The transformation of the Sheraton Grand Hotel & Spa in Edinburgh is now complete, following the latest phase of re-planning and refurbishment by MKV Design.
This has involved the re-design of all the hotel’s public areas as well as the ballroom and meeting room spaces; MKV Design also handled the recent guestroom refurbishment which was completed at the end of 2010. Now, with its strikingly different lobby lounges, bar, restaurant and function spaces, the Sheraton Grand Hotel & Spa has been recognised as the UK flagship for the brand.
The reception lobby has been totally remodelled, removing the old central staircase that had dominated the area and bringing natural light and volume into the space. Where before spaces were hidden from view under low ceilings, sightlines are now clear with a natural flow across the entire ground floor giving improved clarity of the direction to take for guests arriving in this busy hotel.
Maria Vafiadis, Managing Director of MKV Design, explains: “The Sheraton Grand has diverse audiences to please. It is the hotel of choice for national and international dignitaries visiting the capital; during the week, it is very popular with business people and at weekends with leisure travellers. Its central location also means that it is very special to local people as a place to meet for coffee, cocktails or afternoon tea. It was clear to us that we could only reconcile the requirements of these different groups and enhance their experience by a major reconfiguration of all the public areas”.
The ambience of the reception lobby is now welcoming and refined with a gentle sense of place referenced in the designs of the rugs, some of the fabrics and in selected artworks such the framed “coats” made from Edinburgh city maps that are signage for the cloakroom. The structural columns have been clad in back-lit, textured resin so that they glow like spun sugar, a modern fireplace burns invitingly and seating groups have been organised to allow for different guest activities. Throughout, contrasting finishes are boldly juxtaposed, hard and soft, glossy and matt, the pale envelope with punches of crimson red upholstery and warm walnut timber cladding. The play of textures is epitomised in the flooring which unifies the entire ground area: three types of Scottish granite, honed, flamed and polished, laid in variously alternating strips, creating a fluidity across the space. At the same time, the designers have remembered that this is a reception that must cope with large numbers of arrivals; finishes are practical and durable.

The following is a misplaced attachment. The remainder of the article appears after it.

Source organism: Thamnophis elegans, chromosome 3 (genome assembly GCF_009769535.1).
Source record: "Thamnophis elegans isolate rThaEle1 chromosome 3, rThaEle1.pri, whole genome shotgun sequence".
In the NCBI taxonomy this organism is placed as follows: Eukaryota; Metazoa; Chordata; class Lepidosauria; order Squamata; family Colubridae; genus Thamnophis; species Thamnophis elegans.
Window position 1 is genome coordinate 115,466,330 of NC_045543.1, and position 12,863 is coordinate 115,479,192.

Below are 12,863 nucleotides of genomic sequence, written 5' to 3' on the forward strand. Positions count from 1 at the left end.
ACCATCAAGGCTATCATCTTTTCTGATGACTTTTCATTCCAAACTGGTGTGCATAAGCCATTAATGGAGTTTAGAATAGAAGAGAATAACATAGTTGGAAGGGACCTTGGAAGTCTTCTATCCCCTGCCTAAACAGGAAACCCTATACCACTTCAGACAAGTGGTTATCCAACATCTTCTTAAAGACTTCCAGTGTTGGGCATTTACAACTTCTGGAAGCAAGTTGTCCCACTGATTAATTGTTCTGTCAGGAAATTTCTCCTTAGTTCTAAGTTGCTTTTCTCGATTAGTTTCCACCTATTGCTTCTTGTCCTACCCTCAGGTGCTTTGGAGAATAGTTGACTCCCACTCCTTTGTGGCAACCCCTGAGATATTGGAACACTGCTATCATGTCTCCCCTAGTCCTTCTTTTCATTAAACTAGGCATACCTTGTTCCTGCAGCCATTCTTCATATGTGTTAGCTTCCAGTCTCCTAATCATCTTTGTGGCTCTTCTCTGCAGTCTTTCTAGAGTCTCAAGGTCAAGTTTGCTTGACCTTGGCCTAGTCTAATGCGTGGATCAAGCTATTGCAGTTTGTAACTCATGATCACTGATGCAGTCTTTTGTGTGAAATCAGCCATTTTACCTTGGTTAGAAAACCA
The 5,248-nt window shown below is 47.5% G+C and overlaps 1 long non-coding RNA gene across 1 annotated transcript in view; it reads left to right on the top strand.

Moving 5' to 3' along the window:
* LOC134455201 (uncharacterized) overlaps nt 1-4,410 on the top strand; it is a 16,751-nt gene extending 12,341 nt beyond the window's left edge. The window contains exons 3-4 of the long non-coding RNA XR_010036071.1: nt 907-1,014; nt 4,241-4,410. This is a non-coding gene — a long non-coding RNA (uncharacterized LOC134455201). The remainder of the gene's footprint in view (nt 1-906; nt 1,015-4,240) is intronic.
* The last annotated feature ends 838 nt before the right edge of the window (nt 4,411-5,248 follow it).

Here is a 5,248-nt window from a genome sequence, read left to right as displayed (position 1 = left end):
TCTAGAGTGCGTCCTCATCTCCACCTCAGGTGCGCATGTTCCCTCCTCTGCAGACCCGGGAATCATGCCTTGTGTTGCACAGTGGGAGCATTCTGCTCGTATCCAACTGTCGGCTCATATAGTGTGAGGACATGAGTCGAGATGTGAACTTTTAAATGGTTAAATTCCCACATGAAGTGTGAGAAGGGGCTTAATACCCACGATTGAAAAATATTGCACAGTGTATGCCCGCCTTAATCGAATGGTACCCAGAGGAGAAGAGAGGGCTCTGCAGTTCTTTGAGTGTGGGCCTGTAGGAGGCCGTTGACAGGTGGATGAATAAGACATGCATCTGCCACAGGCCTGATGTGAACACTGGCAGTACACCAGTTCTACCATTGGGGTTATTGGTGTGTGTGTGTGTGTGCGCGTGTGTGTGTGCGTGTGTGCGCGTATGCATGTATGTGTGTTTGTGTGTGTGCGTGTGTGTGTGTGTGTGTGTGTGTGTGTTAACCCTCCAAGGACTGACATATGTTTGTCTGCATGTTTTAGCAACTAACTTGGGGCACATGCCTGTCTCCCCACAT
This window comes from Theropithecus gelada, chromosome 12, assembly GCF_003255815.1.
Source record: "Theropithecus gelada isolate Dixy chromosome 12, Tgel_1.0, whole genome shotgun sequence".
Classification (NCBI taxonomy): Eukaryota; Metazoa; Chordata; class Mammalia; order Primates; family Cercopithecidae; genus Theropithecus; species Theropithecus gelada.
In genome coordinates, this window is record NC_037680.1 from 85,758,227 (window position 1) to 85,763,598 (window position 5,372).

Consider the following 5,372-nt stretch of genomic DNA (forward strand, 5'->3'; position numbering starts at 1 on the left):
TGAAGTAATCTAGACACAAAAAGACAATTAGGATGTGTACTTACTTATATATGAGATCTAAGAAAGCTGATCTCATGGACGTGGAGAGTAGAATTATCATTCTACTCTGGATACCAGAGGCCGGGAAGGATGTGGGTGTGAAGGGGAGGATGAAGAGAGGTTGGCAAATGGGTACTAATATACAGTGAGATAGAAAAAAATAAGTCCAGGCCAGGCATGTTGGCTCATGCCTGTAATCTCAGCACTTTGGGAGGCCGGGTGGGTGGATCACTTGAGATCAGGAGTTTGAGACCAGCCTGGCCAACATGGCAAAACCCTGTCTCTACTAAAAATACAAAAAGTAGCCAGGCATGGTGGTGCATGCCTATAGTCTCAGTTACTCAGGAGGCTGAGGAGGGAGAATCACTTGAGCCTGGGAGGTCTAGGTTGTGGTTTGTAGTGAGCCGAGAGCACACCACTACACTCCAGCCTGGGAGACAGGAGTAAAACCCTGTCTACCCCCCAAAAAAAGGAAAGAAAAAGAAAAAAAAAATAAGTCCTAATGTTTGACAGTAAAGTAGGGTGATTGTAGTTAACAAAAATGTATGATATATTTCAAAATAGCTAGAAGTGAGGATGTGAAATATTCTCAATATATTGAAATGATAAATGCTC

The new main staircase is located in the lift lobby. As much a work of art as a stairway, it is constructed of brushed steel and glass and is set against an image of the famous Scottish Eilean Donan Castle superimposed onto 15 frosted glass panels with integrated lighting behind. Another staircase, dedicated to serving the first floor function rooms, has been introduced alongside the reception entrance, thus eliminating any risk of over-crowding at the point of arrival. In between the lift lobby and reception lobby, the designers have captured space to introduce Sheraton’s new business centre concept ‘Link’. This is an informal working space, in style more akin to a library than a conventional business centre. It is essentially part of the lobbies but is also partially separated from them by large open bookcases specially designed by MKV to help zone ‘Link’ and define a quiet area.
The Sheraton Grand Hotel & Spa has the largest function suite in Edinburgh and re-planning has further increased the number of break-out rooms which now flow around the reception atrium adjacent to the ballroom. The carpet unifies this level with its large abstracted thistle design; again warm walnut cladding abounds. Artwork in the meeting rooms includes framed quotes from Scottish literature.
The restaurant and bar areas are on the opposite side of the building from reception with a full-length glazed façade opening onto Festival Square. The transformation here is as complete as elsewhere with the whole space now reading as one area that segues from bar and café to restaurant, wine tasting and private dining.
Named ‘One Square’, the space is a visual feast combining different forms, layers of transparency, deep-toned timbers and brightly upholstered furniture into a whole that is both lively and cheerful and also smart and sophisticated. It is a flexible and interesting space with a lot of details to discover; the design draws inspiration from the tradition of grand European cafes but is very much designed to meet today’s lifestyle. Again, some of the upholstery fabrics hint at tartan but, by and large, this is a cosmopolitan space with its vividly toned wing back chairs and leather-covered poufs in the bar to the more classic seating of the dining areas. Walnut is widely used, on the floors, walls and for the furniture; the bar is of marble. Two huge clusters of multi-coloured globes hanging from ceiling coffers serve to zone the café bar in a playful manner whereas lighting in the restaurant is more architectural.
“The aesthetics of the public areas were to be very similar to the blueprint we had established in the guestrooms,” says Maria Vafiadis. “The design is clean and contemporary and the detail is more in the richness of textures and how we use them. We always like to discover how to play with materials and use them in a different way.”